"Check this out, kids."
"What is it, Grandpa?"
"It's a twenty dollar bill. It's made out of plastic. It allegedly melts if you leave it in your car on a hot day, and it's said to shatter in cold Canadian weather. It's a wonder this little guy has survived this long. Back in my day, we used bills like these to pay for things."
"Grandpa, you're weird!"
"And you smell like sadness!"
If old people are to be believed through all of their wild incoherent rambling, then a good number of the things we're accustomed to today will be but a memory by the time we're elderly and gross. Canada Post recently announced they're phasing out home delivery, and now the Canadian Mint is experimenting with virtual currency with its nascent MintChip platform.
Developed in partnership with Ingenico, MintChip is a system in which users have a virtual wallet which, somewhat like public transit cards, can be loaded up by converting "real" currency (ie Canadian dollars) to magical mystery MintChip currency. Consumers will then be able to spend "money" from their virtual wallet housed on a smart phone (or perhaps a wristband), or transfer it to and from a cloud account.
On the flip side, merchants can either accept MintChip currency by beaming the transaction through a point-of-sale machine straight to the cloud, or "collect" the day's sales on a separate machine. The machine can then be brought to a transacting partner, like a bank, and the currency can be deposited at the end of the day. By this point, if you said to yourself "this sounds almost exactly like Interac," you'd be right.
One actual innovation that MintChip appears to offer is the ability to transfer currency on a peer-to-peer basis. Solutions like the Square card reader sound good on paper until you get them into a vacuous convention hall with spotty-to-non-existent (or criminally overpriced) Internet connectivity. MintChip, interestingly, permits offline transactions. Users still have to remember to transfer cash into and out of their MintChip wallets, but they'll be able to set automated processes to keep the total topped up.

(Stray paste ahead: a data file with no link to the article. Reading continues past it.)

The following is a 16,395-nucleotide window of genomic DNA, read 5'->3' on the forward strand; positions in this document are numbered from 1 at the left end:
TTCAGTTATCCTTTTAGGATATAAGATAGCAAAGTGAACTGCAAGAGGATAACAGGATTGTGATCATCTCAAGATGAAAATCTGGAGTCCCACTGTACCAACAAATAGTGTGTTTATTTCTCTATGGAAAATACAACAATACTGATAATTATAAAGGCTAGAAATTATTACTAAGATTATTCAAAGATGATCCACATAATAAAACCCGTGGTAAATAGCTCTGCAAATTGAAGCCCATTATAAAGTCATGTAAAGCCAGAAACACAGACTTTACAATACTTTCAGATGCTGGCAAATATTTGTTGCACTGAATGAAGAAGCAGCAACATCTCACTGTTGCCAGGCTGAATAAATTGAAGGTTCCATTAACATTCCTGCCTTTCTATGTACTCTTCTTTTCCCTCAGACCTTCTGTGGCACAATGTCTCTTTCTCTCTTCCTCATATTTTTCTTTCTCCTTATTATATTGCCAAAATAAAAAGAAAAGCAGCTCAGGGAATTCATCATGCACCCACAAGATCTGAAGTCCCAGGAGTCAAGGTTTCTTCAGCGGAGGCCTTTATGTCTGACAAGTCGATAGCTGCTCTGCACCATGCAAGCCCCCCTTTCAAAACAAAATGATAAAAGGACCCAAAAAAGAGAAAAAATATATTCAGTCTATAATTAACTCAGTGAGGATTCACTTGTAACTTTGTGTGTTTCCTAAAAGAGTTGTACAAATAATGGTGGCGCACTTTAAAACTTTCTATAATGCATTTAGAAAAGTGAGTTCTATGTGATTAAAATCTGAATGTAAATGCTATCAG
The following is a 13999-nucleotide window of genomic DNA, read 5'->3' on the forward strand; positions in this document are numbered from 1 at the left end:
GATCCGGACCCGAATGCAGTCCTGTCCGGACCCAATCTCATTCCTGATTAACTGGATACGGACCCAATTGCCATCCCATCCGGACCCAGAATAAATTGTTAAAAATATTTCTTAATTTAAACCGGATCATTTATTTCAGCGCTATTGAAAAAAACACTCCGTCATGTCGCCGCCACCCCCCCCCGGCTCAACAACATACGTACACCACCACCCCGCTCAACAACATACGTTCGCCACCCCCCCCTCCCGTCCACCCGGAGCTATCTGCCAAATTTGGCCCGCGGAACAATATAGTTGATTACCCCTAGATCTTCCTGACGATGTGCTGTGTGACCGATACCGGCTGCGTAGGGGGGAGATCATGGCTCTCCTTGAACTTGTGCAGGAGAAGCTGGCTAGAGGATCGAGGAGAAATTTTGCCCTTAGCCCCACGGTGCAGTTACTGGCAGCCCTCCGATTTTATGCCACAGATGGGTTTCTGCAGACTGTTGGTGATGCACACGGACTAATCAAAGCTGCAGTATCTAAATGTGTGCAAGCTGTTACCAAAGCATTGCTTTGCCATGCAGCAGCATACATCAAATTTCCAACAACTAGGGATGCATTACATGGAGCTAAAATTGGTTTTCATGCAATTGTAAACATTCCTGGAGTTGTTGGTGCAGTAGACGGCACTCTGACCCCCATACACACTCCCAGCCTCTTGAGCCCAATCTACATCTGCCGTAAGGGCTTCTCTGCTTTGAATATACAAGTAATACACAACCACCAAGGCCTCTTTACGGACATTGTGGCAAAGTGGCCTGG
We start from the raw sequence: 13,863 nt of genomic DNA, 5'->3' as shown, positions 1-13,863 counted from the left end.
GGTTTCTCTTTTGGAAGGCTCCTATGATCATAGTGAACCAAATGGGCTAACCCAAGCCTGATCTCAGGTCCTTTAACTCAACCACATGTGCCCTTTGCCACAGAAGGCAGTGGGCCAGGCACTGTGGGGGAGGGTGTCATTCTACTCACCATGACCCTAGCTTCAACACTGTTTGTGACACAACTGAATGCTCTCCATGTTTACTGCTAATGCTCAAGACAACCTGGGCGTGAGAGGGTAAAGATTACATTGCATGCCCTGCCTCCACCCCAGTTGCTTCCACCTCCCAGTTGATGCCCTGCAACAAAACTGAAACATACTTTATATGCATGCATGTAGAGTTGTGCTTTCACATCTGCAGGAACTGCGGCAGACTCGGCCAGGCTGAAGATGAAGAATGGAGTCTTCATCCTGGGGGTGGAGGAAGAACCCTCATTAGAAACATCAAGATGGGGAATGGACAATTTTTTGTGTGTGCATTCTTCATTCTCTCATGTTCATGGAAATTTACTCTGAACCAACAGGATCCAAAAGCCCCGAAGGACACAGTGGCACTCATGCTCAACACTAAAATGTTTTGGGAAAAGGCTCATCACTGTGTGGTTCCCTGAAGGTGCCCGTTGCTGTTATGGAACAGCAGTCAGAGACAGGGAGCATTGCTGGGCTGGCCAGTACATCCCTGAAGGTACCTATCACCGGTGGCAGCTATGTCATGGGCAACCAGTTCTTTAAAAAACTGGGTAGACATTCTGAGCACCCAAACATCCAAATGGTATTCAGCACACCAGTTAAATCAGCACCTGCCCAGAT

Other virtual currencies like Bitcoin have come under fire for facilitating money laundering. Marc Brûlé, the Royal Canadian Mint's Chief Emerging Payments Officer, explained that a number of "risk mitigation factors" were being explored to prevent this, namely a spending cap. When someone holding cash is mugged, he may lose the $20 he had in his wallet; what happens when a MintChip's cell phone is swiped? Brûlé reiterates that a spending cap will hopefully protect MintChip users from losing too much money in that scenario. He expects that cap to be "in the hundreds, not thousands."
Aside from offline P2P transactions, it was a struggle to determine the specific advantages of MintChip over other virtual currencies, or why the world needs yet another payment method. Brûlé himself was hard-pressed to explain how MintChip afforded any compelling advantages beyond a service like PayPal, except perhaps that transaction fees will likely be charged to merchants instead of consumers. In fact, when asked whether MintChip wasn't essentially a state-sponsored PayPal, a distinct chill fell over the interview.
When asked how long it will take something like MintChip to roll out (after Interac and chip-enabled readers seemed to take an eternity), Brûlé implied that MintChip, and other technologies like it, are not yet ready for primetime. "It's a long game," he said, which is likely exacerbated by the fact that iPhone, a major player and influential bandleader in the smartphone market, does not yet support the near field communication technology that MintChip presently requires.
The Royal Canadian Mint with Ingenico are demoing the early-stage MintChip technology this week at the 2014 National Retail Federation convention, slightly over a year after abolishing the penny.